Skip to main content
A national initiative in data science for health: an evaluation of the UK Farr Institute.
Published Web Locationhttps://doi.org/10.23889/ijpds.v5i1.1128
ObjectiveTo evaluate the extent to which the inter-institutional, inter-disciplinary mobilisation of data and skills in the Farr Institute contributed to establishing the emerging field of data science for health in the UK.
Design and outcome measuresWe evaluated evidence of six domains characterising a new field of science:defining central scientific challenges,demonstrating how the central challenges might be solved,creating novel interactions among groups of scientists,training new types of experts,re-organising universities,demonstrating impacts in society.We carried out citation, network and time trend analyses of publications, and a narrative review of infrastructure, methods and tools.
SettingFour UK centres in London, North England, Scotland and Wales (23 university partners), 2013-2018.
Results1. The Farr Institute helped define a central scientific challenge publishing a research corpus, demonstrating insights from electronic health record (EHR) and administrative data at each stage of the translational cycle in 593 papers with at least one Farr Institute author affiliation on PubMed. 2. The Farr Institute offered some demonstrations of how these scientific challenges might be solved: it established the first four ISO27001 certified trusted research environments in the UK, and approved more than 1000 research users, published on 102 unique EHR and administrative data sources, although there was no clear evidence of an increase in novel, sustained record linkages. The Farr Institute established open platforms for the EHR phenotyping algorithms and validations (>70 diseases, CALIBER). Sample sizes showed some evidence of increase but remained less than 10% of the UK population in primary care-hospital care linked studies. 3.The Farr Institute created novel interactions among researchers: the co-author publication network expanded from 944 unique co-authors (based on 67 publications in the first 30 months) to 3839 unique co-authors (545 papers in the final 30 months). 4. Training expanded substantially with 3 new masters courses, training >400 people at masters, short-course and leadership level and 48 PhD students. 5. Universities reorganised with 4/5 Centres established 27 new faculty (tenured) positions, 3 new university institutes. 6. Emerging evidence of impacts included: > 3200 citations for the 10 most cited papers and Farr research informed eight practice-changing clinical guidelines and policies relevant to the health of millions of UK citizens.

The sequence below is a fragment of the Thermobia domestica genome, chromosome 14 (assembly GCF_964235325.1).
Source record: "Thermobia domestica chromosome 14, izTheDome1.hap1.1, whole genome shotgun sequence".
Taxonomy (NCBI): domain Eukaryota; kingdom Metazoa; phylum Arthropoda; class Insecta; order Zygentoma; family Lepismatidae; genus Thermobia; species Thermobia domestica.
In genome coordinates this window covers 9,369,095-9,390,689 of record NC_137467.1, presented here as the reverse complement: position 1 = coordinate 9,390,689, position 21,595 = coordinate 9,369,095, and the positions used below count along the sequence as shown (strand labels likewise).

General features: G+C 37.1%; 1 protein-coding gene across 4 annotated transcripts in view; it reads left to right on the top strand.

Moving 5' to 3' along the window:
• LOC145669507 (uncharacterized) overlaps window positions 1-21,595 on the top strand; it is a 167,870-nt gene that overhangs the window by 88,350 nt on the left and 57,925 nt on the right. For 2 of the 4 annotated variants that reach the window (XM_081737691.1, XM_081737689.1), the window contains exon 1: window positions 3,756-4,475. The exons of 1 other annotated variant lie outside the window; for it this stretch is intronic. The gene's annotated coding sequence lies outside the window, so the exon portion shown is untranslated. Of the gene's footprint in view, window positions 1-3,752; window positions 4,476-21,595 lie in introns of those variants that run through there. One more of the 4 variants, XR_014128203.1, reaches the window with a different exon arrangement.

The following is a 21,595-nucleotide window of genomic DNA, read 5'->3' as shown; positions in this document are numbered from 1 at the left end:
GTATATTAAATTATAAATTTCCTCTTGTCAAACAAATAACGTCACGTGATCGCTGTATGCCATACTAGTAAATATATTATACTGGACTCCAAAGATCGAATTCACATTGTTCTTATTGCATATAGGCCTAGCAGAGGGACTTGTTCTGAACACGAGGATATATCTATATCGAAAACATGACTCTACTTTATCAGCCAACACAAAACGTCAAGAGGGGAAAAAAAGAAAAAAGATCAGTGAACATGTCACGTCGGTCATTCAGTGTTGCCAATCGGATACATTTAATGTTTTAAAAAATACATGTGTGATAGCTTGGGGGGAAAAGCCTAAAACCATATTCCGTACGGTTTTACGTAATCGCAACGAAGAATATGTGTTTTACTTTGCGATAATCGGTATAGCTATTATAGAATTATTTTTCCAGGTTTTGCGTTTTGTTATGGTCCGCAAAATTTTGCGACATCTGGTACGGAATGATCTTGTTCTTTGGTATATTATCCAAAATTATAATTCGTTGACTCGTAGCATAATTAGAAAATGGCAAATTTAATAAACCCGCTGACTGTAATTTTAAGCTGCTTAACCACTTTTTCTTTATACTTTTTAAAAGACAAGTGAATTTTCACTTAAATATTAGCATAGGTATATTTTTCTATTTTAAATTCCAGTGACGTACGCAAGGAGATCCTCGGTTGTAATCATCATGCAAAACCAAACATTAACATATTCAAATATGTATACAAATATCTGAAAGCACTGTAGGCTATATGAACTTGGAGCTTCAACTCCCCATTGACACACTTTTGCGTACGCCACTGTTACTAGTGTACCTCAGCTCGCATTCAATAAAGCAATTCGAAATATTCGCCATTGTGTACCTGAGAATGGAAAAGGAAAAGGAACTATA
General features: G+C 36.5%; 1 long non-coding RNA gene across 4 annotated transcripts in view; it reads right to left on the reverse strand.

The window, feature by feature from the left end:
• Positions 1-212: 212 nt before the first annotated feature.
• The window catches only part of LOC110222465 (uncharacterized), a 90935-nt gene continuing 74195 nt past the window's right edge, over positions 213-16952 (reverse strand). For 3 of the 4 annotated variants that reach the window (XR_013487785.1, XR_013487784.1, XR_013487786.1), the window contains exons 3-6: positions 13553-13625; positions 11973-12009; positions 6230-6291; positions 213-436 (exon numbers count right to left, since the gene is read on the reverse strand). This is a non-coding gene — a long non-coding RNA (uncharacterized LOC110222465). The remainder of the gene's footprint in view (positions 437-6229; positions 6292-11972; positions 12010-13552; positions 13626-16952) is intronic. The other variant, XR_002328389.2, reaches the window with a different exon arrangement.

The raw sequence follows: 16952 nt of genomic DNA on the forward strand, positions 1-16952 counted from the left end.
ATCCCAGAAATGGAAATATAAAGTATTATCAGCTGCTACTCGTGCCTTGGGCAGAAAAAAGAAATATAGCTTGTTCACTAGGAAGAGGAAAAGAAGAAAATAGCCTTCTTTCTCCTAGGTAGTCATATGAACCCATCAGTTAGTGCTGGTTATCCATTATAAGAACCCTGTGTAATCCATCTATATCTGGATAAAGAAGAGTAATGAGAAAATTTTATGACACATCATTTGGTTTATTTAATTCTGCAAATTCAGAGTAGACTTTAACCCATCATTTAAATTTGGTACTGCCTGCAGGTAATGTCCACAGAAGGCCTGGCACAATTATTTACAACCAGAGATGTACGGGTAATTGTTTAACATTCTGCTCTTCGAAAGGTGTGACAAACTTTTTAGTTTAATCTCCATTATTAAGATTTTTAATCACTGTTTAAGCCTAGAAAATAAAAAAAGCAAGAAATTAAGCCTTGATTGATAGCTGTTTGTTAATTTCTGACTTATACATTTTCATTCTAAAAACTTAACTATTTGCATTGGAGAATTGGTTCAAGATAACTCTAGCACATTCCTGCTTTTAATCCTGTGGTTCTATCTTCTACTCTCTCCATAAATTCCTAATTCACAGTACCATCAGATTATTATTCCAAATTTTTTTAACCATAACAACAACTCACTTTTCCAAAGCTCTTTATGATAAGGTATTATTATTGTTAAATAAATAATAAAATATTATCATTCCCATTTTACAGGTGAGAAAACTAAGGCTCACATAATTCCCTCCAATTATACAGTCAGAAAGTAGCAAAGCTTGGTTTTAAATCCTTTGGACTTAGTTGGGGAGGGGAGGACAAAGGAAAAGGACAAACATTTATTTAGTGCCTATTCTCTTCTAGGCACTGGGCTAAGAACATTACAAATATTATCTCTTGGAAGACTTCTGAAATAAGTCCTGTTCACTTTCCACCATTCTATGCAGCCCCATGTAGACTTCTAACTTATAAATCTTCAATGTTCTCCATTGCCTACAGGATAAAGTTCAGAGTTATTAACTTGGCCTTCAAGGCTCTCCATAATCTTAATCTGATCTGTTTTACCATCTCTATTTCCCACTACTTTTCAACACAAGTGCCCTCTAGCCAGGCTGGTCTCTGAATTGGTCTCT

ConclusionThe Farr Institute played a major role in establishing and growing the field of data science for health in the UK, with some initial evidence of benefits for health and healthcare. The Farr Institute has now expanded into Health Data Research (HDR) UK but key challenges remain including, how to network such activities internationally.
For improved accessibility of PDF content, download the file to your device.